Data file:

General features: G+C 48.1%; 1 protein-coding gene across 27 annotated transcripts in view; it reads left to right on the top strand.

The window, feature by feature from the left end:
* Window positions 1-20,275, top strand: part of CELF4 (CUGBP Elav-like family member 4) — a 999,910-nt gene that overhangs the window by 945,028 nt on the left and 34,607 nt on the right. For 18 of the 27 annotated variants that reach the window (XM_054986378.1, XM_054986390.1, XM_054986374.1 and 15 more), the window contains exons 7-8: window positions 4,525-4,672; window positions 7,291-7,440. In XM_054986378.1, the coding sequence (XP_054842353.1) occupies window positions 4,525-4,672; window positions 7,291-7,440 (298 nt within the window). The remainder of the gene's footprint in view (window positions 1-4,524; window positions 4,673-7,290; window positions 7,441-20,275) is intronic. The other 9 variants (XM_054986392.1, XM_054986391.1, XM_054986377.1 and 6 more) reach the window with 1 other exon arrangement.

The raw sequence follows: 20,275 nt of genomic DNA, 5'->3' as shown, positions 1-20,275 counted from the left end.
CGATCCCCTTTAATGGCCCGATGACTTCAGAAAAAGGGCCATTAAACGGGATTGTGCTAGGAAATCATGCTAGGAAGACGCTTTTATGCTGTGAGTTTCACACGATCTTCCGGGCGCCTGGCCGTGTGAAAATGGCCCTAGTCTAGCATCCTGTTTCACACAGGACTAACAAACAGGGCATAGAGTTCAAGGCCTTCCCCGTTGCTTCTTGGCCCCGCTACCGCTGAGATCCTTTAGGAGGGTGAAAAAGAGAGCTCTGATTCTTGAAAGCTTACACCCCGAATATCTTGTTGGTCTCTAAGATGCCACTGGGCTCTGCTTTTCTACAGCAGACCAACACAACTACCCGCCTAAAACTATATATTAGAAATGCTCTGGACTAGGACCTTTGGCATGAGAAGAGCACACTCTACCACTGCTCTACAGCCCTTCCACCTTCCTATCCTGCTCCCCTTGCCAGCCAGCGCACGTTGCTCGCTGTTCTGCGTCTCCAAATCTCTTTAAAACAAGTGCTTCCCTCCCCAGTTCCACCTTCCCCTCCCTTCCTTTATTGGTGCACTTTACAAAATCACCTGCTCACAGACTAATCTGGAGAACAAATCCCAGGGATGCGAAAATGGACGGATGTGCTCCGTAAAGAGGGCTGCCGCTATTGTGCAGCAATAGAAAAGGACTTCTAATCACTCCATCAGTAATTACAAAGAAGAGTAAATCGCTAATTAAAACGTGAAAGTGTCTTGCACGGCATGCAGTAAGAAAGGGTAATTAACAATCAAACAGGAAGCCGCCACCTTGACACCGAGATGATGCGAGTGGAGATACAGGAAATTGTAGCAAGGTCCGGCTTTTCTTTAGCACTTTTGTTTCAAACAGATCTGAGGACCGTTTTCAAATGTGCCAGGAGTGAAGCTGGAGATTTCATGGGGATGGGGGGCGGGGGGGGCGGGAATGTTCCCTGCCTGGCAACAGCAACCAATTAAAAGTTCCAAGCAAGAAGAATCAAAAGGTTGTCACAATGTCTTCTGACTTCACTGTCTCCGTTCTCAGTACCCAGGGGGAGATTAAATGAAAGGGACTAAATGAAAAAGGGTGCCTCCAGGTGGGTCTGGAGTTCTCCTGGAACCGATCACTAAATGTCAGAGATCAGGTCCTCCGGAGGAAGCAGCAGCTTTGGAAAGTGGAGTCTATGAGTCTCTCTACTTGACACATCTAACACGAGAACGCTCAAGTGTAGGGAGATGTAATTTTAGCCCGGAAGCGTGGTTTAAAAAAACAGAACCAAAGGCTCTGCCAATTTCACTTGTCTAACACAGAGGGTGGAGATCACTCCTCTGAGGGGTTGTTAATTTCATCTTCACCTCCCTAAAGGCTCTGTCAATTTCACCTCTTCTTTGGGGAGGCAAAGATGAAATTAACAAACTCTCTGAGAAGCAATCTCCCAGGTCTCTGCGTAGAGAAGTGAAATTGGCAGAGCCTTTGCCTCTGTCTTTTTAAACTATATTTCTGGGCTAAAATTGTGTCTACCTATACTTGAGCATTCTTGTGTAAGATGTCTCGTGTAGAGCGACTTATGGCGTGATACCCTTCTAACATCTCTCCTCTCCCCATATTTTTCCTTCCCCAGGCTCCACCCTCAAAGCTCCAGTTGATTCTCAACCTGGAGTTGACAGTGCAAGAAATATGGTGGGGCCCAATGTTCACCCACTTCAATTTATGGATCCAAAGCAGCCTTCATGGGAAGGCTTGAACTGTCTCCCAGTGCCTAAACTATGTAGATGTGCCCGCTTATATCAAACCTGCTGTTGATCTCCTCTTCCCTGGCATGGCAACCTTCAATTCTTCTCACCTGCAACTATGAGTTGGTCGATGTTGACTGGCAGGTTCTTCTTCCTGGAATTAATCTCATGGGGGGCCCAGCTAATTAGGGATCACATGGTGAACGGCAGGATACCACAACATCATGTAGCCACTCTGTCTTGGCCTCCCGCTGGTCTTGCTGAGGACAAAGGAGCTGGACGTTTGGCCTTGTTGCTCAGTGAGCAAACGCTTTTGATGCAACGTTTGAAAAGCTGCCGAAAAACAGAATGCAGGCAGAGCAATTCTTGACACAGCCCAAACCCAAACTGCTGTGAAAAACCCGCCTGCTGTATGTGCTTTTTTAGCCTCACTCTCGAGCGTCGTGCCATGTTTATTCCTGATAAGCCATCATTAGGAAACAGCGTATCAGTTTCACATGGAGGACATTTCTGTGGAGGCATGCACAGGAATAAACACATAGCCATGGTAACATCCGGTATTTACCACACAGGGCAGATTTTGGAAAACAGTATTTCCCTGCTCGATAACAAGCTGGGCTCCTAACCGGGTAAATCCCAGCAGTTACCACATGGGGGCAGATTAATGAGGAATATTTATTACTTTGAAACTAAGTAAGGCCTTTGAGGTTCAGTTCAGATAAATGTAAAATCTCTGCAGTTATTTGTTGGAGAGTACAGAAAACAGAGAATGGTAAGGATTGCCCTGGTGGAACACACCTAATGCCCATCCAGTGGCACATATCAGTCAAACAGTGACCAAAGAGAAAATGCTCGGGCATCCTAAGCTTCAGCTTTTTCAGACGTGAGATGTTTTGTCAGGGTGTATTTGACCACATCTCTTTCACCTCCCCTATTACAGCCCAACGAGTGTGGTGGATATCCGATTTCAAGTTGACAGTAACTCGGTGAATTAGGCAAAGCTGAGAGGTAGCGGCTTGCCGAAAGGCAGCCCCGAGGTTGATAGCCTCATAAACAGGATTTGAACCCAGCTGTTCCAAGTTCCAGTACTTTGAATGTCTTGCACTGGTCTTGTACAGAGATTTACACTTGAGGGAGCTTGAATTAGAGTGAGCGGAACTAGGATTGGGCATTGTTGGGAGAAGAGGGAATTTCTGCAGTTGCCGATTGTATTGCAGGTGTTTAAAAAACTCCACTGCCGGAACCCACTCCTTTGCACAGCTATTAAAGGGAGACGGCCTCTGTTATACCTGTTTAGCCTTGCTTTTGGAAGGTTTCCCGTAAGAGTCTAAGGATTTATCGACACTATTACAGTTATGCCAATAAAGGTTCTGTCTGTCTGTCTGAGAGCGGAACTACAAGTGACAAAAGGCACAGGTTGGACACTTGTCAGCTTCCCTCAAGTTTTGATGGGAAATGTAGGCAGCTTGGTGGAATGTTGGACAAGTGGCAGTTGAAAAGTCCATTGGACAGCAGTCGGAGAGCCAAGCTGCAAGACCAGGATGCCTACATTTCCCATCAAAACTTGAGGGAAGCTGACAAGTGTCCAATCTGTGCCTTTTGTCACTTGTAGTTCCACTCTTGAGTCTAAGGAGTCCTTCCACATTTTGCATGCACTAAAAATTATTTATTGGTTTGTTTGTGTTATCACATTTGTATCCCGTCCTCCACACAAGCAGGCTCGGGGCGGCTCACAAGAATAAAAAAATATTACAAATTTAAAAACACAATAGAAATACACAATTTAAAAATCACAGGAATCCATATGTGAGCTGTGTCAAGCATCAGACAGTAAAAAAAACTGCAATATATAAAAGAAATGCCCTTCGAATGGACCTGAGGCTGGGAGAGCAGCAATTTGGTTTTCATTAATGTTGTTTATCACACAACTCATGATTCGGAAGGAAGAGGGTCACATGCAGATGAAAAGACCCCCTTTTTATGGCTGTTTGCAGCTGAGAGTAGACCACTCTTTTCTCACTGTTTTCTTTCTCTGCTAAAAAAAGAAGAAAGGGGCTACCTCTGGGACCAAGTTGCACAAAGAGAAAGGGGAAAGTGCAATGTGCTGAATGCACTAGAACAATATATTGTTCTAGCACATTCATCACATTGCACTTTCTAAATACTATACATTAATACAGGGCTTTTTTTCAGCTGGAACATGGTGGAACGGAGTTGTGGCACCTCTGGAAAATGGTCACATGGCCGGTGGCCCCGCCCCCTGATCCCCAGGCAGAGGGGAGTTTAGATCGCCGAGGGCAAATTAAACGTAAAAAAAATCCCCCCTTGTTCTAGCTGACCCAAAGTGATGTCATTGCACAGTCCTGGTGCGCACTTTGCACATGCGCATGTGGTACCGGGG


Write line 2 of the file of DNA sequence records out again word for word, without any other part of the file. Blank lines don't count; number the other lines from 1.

The window, feature by feature from the left end: